Autumn 1960, Springfield Park (in the pouring rain). Wigan Athletic (mid-table) 0, Nelson (league leaders) 0, not a bad result I suppose but otherwise a fairly mundane occasion. Wrong – not mundane for me anyway. I’d been to a few Latics games during the previous couple of years with my Dad and Grandad but this was the first time I’d made it all the way from Ince to the cathedral of Springfield Park on my own free will (and bus fare!).
Now fast forward 45 (count ’em) years to May 2005. The JJB stadium (in glorious sunshine) and Wigan Athletic have achieved promotion to the top level of English football and I’ve got a lump in my throat and a tear in my eye as I think of how my Dad and Grandad would have enjoyed this.
“Little Wigan, we’re going up!” reverberates around the stadium. I love singing those words. Some people don’t like them and think we should stop singing them – I’ve no problem with that opinion, it’s a free country (well, free so long as GMP aren’t involved!). But I love them, I think they’re perfect for Latics in 2005.
“Little Wigan, we’re going up, Little Wigan, we’re going up!”- there they go again – I told you I loved ’em. I can’t wait for “Little Wigan, we’re staying up!” next season. I suppose it all depends on how you interpret the phrase “Little Wigan”, I don’t think of it in a negative or derogatory way when sung by Latics fans.
I look upon it as a robust, defiant yet slightly ironic response to how our current success is represented by most of the local and national media. It’s a bit similar to that “1-0 to the Arsenal” during George Graham’s era in response to “boring, boring Arsenal” – when Wenger got Arsenal playing like Brazil it died a natural death.
In a couple of years time when the penny drops that Wigan Athletic are a club to be feared and respected “Little Wigan” will likewise become redundant. Now that’s of my chest I’d like to share a few personal “off the cuff” memories of what it was like to be a Latics Mon in the early sixties and to make a few comparisons with the summer of 2005.
One of my earliest memories concerns a birthday treat – I was packed off on a Walls’s coach all the way up to the North-East (no motorways then) for Gateshead v Latics, FA Cup 1st Round. We lost 2-1 to two late goals after being in the lead for virtually the whole game – a fate which befalls all teams of course but seems to happen to Latics more than most.
The 2005 comparison has to be the anticipation of Newcastle United v Latics at St James Park in front of 55,000 Geordies – I know this has already happened once, but that was even before my time! I’ve got an ancient programme – Latics v Bacup Borough (dear me!).
A glance at the Lancashire Combination league table shows our opponents included a mixture of non-league clubs eg Skelmersdale United, Chorley (who are you!), Morecambe etc and reserve teams from contemporary Football League clubs eg Accrington Stanley reserves (!) and Bolton Wanderers “A” – yes we were in the same league as Notlob’s third team – surely something to ponder on as we return from Lostock with 3 points next season.
When people talk about then and now they always seem to end up discussing toilets, it seems to be a British thing (I blame them Carry on films, me). My fave Latics loo was situated at the top of the terrace (sorry, grass banking) on the St Andrews side. It consisted of a crumbling 5ft wall to hide you from public view and a wooden gutter (probably left over from the Ark) for you to aim into.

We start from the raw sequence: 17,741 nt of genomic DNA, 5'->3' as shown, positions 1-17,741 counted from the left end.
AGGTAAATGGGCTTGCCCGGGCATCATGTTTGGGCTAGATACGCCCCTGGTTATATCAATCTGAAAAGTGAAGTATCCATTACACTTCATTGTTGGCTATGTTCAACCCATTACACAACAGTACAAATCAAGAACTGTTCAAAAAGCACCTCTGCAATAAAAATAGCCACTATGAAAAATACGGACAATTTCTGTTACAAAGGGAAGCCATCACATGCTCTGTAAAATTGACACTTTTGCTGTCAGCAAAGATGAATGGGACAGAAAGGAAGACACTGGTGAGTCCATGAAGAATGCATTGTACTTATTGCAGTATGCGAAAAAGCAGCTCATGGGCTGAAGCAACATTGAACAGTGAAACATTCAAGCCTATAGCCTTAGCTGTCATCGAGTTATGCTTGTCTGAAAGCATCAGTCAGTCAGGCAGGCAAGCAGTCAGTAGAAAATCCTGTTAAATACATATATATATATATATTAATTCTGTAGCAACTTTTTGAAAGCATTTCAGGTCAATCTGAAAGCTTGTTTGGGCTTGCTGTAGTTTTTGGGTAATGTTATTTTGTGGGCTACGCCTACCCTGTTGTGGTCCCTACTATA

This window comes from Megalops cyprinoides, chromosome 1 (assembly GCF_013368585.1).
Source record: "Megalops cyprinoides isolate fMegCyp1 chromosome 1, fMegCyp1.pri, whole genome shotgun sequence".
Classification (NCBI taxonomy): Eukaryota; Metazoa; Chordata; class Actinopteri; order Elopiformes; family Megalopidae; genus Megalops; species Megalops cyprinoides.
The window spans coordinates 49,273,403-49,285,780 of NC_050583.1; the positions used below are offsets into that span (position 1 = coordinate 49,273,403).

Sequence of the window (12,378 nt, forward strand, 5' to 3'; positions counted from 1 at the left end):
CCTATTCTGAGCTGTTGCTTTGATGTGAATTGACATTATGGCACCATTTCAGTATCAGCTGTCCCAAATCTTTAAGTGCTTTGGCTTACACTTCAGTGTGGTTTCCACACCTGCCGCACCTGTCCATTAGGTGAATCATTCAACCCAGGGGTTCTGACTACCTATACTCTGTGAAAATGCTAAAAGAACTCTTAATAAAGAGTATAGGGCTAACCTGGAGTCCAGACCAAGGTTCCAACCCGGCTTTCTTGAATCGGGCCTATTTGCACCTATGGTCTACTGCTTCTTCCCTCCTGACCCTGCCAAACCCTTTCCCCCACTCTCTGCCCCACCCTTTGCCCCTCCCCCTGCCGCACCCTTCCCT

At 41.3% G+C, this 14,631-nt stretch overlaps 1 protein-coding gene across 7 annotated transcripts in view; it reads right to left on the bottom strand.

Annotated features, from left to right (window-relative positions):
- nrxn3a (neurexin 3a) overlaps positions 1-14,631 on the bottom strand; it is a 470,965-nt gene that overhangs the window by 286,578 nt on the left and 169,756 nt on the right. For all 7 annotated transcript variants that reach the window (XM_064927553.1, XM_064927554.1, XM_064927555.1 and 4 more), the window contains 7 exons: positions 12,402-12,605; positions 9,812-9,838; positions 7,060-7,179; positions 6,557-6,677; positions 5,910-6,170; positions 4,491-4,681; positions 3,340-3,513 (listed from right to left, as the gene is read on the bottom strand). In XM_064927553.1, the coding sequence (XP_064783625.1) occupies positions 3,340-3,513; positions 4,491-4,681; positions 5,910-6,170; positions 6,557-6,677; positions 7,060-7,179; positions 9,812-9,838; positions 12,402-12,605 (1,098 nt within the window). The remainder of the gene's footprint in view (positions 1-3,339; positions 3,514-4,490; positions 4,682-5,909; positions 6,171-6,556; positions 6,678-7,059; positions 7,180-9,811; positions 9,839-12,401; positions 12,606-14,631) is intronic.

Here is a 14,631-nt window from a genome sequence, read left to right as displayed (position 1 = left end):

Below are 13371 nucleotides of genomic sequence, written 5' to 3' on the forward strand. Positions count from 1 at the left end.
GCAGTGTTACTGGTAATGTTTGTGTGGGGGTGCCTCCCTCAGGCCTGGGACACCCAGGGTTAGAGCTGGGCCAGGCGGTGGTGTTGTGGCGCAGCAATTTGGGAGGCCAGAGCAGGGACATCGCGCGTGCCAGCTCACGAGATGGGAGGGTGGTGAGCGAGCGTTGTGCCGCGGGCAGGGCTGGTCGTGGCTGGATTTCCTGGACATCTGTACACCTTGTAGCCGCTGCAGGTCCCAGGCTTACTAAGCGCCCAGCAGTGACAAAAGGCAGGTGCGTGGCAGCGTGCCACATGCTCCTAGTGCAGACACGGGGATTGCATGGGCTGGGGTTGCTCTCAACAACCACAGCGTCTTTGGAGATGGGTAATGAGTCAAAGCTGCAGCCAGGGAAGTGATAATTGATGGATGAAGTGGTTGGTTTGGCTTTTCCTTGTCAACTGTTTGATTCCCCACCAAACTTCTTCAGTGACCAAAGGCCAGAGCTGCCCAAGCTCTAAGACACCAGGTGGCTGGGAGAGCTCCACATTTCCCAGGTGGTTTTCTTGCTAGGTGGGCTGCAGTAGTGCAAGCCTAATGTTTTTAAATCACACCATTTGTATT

There was no shelter from the rain, but you had a great view of the Town End goalmouth (Penalty, ref!). Nowadays in the luxury of the JJB we can pee while listening to the dulcet tones of Jeff Stelling – and then wash and dry our hands before munching on our pies. Then there was the walk back into Wigan down Frog Lane after the match.
In the early sixties Rugby League was played during the winter with 3pm Saturday kick-offs (honestly – just like normal sports). This meant of course that Latics and Rugby home matches often clashed – and on those occasions the few brave Latics fans walking back into the town centre were swamped by thousands of Big Fat Stans coming back the other way from Central Park.
Oh what original wit – Wigan Pathetic, which Sunday school team have Latics played this week? etc. Summer 2005 however brings “Wigan’s Turning Blue” – I love singing those words as well. They were probably a bit premature when first introduced a couple of years ago but are now spot on when describing the changing fortunes of Wigan’s two professional clubs.
I’ve always liked a bit of social comment with my music – ever since hearing the “Freewheeling Bob Dylan” for the first time! (Would the GMP allow harmonicas into the JJB?).
One last thought for now- The Wigan Athletic Junior Supporters Club. This was the forerunner to Junior Latics and JJ’s Club, the main difference being that WAJSC only had about 30 members. I remember Alan Ball senior came to give us a talk one night. He was the manager of Halifax Town and the father of the future England World Cup winner and Man City managerial legend of the same name.
I also remember stuffing raffle tickets in envelopes at one meeting as part of the Latics Floodlight Fund campaign. In the summer of 2005 we’ve now got Uncle Dave’s millions – money doesn’t talk it swears (Dylan again, I’m afraid). I
f your still with me (it may be that you lost the will to live at least three paragraphs ago) you might wish to look out for the second (and concluding) Random Notes from a Lancashire Combination Veteran – including knocking on Harry’s door (tea and biscuits with the great man), life amongst the big clubs (election to the Cheshire County League) and a further ambition for the Duke to aim for after he’s smashed Lidds’s record (nowt to do with scoring goals).